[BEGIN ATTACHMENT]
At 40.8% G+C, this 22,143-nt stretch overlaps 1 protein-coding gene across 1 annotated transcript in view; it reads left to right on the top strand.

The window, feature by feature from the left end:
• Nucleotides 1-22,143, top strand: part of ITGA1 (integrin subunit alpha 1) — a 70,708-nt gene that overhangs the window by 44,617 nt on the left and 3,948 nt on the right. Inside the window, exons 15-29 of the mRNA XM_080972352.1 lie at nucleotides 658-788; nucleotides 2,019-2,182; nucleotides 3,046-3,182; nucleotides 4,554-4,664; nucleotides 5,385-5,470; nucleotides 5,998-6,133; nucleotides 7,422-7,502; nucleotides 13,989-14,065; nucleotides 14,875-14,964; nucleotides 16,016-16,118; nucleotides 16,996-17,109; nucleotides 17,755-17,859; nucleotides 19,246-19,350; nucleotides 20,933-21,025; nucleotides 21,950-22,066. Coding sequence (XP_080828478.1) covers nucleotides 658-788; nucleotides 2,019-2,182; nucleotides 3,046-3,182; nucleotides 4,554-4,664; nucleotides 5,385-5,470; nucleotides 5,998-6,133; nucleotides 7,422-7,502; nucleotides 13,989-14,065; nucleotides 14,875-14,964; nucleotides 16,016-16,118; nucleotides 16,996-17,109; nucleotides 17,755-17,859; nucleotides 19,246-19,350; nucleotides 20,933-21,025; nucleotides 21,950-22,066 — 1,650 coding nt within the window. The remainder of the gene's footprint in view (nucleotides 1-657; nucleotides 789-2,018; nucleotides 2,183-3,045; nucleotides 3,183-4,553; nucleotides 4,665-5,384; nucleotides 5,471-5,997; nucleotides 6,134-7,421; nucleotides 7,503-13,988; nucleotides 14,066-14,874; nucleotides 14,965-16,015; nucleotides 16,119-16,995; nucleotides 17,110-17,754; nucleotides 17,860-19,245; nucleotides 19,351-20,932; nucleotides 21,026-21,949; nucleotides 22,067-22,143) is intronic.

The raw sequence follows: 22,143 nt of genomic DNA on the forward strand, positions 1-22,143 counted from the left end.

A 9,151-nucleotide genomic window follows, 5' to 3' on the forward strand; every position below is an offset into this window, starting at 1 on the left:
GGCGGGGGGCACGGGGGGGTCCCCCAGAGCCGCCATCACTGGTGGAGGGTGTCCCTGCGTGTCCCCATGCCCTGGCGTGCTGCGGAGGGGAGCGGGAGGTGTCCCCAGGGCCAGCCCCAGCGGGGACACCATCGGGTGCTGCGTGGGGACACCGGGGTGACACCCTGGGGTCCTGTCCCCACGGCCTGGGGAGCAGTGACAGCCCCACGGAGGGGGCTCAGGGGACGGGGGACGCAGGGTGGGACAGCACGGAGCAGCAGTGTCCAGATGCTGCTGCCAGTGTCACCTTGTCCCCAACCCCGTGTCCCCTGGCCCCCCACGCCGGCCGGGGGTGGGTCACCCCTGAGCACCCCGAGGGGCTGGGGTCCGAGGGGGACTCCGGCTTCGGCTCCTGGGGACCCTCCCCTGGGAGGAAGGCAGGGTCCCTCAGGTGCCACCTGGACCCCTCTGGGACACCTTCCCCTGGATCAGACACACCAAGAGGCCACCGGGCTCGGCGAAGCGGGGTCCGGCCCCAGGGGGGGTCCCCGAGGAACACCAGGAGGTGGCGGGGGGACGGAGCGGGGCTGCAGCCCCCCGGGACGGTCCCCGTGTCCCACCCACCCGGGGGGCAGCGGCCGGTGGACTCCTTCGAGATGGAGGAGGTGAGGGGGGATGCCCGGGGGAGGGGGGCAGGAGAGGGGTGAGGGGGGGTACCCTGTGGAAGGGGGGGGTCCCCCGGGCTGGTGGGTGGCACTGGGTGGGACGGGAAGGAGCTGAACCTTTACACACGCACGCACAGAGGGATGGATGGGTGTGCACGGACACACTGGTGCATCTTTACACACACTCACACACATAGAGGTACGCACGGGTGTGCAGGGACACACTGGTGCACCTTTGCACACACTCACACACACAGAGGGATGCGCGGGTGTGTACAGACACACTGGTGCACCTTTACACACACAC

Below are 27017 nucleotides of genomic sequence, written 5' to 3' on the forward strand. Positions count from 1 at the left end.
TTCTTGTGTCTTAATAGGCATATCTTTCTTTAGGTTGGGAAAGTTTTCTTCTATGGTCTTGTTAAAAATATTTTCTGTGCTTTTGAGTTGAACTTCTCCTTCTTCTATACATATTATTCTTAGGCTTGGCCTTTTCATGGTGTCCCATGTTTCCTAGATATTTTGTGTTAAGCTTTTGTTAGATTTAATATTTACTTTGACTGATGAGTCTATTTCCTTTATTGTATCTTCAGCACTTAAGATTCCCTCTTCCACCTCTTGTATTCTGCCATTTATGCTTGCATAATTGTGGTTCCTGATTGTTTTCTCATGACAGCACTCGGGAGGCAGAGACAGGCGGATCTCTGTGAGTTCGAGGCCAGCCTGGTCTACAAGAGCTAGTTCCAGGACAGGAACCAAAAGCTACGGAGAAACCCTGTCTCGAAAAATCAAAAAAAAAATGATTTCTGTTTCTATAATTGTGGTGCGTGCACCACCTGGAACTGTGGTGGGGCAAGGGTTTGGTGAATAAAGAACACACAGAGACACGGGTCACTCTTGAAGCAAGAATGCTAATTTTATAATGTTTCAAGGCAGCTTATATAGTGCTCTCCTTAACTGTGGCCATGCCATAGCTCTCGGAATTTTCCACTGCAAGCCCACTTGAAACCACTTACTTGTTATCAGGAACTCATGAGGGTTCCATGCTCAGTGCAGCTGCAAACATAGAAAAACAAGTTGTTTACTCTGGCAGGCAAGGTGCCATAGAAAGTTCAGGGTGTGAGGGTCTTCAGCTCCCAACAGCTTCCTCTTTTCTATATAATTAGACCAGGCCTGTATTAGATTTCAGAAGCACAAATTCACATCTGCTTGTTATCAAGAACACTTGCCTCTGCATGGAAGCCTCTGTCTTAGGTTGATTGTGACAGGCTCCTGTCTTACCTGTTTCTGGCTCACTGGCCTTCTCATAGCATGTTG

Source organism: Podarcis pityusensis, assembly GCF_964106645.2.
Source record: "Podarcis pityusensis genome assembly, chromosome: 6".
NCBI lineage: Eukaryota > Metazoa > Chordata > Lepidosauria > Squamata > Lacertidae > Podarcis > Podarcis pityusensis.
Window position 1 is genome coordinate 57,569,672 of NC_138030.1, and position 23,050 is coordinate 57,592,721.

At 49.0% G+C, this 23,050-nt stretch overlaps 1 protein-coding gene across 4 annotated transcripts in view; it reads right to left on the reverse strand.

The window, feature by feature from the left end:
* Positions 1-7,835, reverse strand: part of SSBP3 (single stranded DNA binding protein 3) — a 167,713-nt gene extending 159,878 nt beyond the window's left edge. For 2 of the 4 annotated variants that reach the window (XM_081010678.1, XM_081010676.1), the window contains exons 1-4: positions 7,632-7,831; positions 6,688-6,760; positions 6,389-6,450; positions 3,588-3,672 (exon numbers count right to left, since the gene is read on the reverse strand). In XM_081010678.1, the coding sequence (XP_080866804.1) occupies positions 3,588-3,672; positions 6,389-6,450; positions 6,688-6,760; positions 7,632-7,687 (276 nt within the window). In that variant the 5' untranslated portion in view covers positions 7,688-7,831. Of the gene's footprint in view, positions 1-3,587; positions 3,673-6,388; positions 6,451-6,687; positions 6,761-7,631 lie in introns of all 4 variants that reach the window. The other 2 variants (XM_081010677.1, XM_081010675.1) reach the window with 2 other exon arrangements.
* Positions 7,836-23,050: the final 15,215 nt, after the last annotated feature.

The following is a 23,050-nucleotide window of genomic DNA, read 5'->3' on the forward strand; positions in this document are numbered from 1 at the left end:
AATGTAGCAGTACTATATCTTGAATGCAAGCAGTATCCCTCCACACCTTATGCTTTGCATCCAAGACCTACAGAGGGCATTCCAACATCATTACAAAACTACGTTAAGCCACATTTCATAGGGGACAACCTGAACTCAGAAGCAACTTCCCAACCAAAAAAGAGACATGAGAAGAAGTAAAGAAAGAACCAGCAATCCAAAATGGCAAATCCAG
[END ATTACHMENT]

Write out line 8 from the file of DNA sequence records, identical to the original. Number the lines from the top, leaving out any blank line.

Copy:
TTCTTGTGTCTTAATAGGCATATCTTTCTTTAGGTTGGGAAAGTTTTCTTCTATGGTCTTGTTAAAAATATTTTCTGTGCTTTTGAGTTGAACTTCTCCTTCTTCTATACATATTATTCTTAGGCTTGGCCTTTTCATGGTGTCCCATGTTTCCTAGATATTTTGTGTTAAGCTTTTGTTAGATTTAATATTTACTTTGACTGATGAGTCTATTTCCTTTATTGTATCTTCAGCACTTAAGATTCCCTCTTCCACCTCTTGTATTCTGCCATTTATGCTTGCATAATTGTGGTTCCTGATTGTTTTCTCATGACAGCACTCGGGAGGCAGAGACAGGCGGATCTCTGTGAGTTCGAGGCCAGCCTGGTCTACAAGAGCTAGTTCCAGGACAGGAACCAAAAGCTACGGAGAAACCCTGTCTCGAAAAATCAAAAAAAAAATGATTTCTGTTTCTATAATTGTGGTGCGTGCACCACCTGGAACTGTGGTGGGGCAAGGGTTTGGTGAATAAAGAACACACAGAGACACGGGTCACTCTTGAAGCAAGAATGCTAATTTTATAATGTTTCAAGGCAGCTTATATAGTGCTCTCCTTAACTGTGGCCATGCCATAGCTCTCGGAATTTTCCACTGCAAGCCCACTTGAAACCACTTACTTGTTATCAGGAACTCATGAGGGTTCCATGCTCAGTGCAGCTGCAAACATAGAAAAACAAGTTGTTTACTCTGGCAGGCAAGGTGCCATAGAAAGTTCAGGGTGTGAGGGTCTTCAGCTCCCAACAGCTTCCTCTTTTCTATATAATTAGACCAGGCCTGTATTAGATTTCAGAAGCACAAATTCACATCTGCTTGTTATCAAGAACACTTGCCTCTGCATGGAAGCCTCTGTCTTAGGTTGATTGTGACAGGCTCCTGTCTTACCTGTTTCTGGCTCACTGGCCTTCTCATAGCATGTTG